The financial services industry has undergone significant change in the last few years, and this state of fluctuation doesn’t appear to be letting up any time soon. First there was the financial crisis, still less than 10 years ago, which threatened the American economy in general but also the world of finance in particular. From simply running the numbers, the market has generally recovered from the recession in terms of revenue and profit. However, its effects on the attitudes and goals of consumers continues to be studied and debated.
Since the 2008 recession, a new generation of wealthy consumers have joined the economy and are in need of financial guidance. However, this new group also brings new demands and challenges for the finance industry. A new study from LIMRA takes a look at the emerging class of young, affluent Americans who present plenty of opportunity for financial professionals who can meet their unique needs. The goal of the study, according to LIMRA, was to give advisors and others in finance the tools they need to gain this market’s trust.
“Without an adequate understanding of the consumer mindset, it’s difficult to create effective strategies for communication, distribution, product development, and customer service,” the study’s authors wrote. “This information can be valuable in developing effective communications, reaching current and prospective customers, and supporting the financial professionals who serve them.”
As a demographic comprising more than 13 million households with total combined asset holdings of nearly $3 trillion, the mass affluent market is a tough one to pin down. They tend to skew older, with most households falling under the retired segment. However, emerging mass affluent members, who range in age from 25 to 34, already control a combined $342 billion in assets, not much less than the $409 billion held by retirees. And, with such a broad age range, it’s easy to assume that these potential clients have little in common.
In fact, members of the mass affluent market have plenty in common with one another, even across demographics. A few of the most notable commonalities LIMRA found in its study include:
- Mass affluent household members generally prefer personalized, face-to-face interaction with advisors, brokers or other financial professionals.
- More than half of the market reported confidence in buying products via direct-to-consumer organizations. They also tended to be receptive to online tools used to plan and purchase investments.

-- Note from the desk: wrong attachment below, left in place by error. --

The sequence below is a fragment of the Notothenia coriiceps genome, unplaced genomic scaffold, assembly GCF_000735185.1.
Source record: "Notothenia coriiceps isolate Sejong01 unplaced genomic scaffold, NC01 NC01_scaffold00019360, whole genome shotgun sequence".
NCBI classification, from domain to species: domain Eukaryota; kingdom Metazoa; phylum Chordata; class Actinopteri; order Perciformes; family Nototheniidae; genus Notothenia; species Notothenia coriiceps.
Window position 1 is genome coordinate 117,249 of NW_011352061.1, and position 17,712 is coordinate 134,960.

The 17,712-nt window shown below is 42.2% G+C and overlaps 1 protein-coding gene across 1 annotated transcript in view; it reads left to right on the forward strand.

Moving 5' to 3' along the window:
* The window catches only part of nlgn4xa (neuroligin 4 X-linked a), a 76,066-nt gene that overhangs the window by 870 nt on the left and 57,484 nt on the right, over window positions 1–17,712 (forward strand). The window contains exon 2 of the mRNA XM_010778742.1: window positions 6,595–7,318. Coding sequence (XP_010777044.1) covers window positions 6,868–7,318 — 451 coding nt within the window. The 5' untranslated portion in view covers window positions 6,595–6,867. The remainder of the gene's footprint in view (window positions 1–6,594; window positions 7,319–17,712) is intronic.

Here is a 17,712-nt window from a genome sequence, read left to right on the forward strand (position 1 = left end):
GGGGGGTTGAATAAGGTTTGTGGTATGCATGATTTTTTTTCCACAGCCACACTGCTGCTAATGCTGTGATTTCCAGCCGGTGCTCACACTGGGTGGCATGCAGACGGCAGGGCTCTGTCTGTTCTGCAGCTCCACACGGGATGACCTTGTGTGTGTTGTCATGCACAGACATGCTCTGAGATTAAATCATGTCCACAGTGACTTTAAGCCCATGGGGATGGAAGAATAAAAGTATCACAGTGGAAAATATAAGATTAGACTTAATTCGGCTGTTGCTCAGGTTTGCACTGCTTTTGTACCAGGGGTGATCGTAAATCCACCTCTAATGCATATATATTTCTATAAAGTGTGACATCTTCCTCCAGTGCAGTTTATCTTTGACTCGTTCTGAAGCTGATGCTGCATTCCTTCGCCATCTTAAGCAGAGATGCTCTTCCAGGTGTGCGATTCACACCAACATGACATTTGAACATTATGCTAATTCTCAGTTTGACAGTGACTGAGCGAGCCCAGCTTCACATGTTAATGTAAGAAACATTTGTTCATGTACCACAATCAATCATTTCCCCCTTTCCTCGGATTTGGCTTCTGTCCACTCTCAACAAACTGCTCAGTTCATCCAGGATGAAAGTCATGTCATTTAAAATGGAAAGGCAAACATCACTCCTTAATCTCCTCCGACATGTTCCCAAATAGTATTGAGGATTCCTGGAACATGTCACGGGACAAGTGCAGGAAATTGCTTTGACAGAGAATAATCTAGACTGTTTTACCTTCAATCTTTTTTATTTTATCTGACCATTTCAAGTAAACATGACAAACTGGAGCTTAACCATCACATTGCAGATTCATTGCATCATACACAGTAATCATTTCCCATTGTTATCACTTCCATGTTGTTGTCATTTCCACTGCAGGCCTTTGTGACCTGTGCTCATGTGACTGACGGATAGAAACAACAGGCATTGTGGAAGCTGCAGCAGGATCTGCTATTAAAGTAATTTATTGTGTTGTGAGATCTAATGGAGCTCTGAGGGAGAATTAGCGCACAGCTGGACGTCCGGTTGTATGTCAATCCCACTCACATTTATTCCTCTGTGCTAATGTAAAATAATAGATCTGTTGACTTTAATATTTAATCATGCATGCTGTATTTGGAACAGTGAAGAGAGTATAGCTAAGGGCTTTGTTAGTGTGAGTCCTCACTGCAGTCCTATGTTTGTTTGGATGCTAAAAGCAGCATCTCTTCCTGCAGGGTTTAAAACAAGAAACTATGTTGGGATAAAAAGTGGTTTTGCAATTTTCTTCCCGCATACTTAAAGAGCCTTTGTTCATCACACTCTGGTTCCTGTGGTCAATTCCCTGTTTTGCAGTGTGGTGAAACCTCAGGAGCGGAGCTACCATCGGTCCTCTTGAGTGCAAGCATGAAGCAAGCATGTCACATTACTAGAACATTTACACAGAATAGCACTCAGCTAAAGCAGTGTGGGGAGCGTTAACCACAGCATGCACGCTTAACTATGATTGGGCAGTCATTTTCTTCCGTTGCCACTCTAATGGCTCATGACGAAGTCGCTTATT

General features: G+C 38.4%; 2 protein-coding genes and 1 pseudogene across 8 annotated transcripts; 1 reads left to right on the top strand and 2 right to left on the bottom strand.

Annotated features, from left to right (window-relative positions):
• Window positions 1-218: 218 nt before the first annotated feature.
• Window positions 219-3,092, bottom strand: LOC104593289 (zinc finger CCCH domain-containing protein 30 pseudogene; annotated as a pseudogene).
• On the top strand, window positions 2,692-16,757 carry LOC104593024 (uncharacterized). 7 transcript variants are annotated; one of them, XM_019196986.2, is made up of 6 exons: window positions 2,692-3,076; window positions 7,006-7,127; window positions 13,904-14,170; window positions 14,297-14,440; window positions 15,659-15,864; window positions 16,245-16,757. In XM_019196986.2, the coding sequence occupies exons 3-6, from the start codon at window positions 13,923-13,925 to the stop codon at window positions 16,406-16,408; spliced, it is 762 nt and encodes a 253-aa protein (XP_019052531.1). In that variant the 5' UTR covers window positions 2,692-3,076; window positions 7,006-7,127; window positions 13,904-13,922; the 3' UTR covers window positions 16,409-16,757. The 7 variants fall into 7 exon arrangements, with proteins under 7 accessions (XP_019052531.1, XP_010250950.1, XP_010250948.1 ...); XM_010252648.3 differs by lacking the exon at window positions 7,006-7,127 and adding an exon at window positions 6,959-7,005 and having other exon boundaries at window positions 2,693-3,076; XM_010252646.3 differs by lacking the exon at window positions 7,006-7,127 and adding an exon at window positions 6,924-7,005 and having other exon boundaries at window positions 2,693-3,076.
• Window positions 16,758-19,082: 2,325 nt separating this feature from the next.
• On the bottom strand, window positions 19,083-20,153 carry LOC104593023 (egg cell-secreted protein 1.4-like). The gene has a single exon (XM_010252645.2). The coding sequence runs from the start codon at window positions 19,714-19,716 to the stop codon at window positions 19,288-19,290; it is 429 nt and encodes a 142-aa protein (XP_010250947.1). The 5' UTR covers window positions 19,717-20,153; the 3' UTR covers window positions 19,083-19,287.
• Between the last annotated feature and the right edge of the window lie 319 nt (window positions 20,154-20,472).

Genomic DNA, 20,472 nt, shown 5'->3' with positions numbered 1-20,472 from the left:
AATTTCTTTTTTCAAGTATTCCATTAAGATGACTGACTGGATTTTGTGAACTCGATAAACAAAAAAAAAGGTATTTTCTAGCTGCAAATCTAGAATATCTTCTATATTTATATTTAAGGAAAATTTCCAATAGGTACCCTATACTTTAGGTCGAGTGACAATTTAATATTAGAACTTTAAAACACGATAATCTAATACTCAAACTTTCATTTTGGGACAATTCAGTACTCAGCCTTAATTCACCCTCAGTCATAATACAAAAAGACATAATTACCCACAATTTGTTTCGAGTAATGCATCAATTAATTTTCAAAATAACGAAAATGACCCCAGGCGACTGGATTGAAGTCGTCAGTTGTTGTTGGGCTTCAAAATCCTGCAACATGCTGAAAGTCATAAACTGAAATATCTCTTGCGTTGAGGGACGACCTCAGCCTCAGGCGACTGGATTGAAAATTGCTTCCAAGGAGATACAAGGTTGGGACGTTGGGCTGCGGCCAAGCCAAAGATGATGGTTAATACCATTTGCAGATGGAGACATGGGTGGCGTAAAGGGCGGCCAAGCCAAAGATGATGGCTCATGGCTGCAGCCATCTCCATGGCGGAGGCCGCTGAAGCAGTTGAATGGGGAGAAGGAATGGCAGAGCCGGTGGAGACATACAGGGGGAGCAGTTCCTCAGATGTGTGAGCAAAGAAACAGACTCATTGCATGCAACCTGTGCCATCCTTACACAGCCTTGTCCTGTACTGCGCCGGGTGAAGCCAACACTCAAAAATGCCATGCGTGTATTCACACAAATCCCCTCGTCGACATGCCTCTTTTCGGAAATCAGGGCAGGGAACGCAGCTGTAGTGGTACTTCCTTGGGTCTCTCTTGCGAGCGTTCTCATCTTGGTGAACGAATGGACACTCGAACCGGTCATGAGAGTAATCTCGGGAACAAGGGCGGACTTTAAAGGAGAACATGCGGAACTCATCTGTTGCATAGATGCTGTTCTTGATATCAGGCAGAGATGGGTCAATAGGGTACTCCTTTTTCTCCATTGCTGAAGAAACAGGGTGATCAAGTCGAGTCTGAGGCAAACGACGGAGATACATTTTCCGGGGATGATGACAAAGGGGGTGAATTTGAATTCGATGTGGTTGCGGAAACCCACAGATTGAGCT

- Mass affluent households tended to respond well to intersectional products and services. Organizations that offer a broad range of financial products will find it cost-effective to enroll clients in a spectrum of services.
While there are several characteristics shared by the entire mass affluent market, LIMRA suggested a few strategies for companies who can pinpoint select segments and achieve considerable success. Perhaps the most potential lies in the emerging mass affluent crowd. Not only are these consumers already quite wealthy, but they overwhelming reported holding financial professionals in high regard. In fact, 61 percent of emergent mass affluent members told LIMRA they trusted the advice of an advisor or broker, compared to just 55 percent of the core of the market or retirees.
What’s more, evidence suggests that younger mass affluents are looking to maximize their long-term investment potential, but will need the help of financial professionals to get there. According to a recent survey from a partnership between Merrill Lynch and Bank of American, 41 percent of millennials reported a willingness to retire as soon as they hit a certain financial milestone. For comparison, most older investors planned their investment goals around a specific age of retirement.
Emerging mass affluent market members are younger, making good money and want to put it to work by retiring early, ostensibly to pursue personal goals other than corporate success. To achieve this goal, they are going to need the help of experienced financial professionals who can help investors cover all the bases of investments and insurance. The evidence suggests that the emerging mass affluent members want and need this guidance. Clearly, it would be beneficial to everyone if financial professionals began marketing their services to younger, wealthy individuals. As it stands now, this would prove a valuable investment for both parties.
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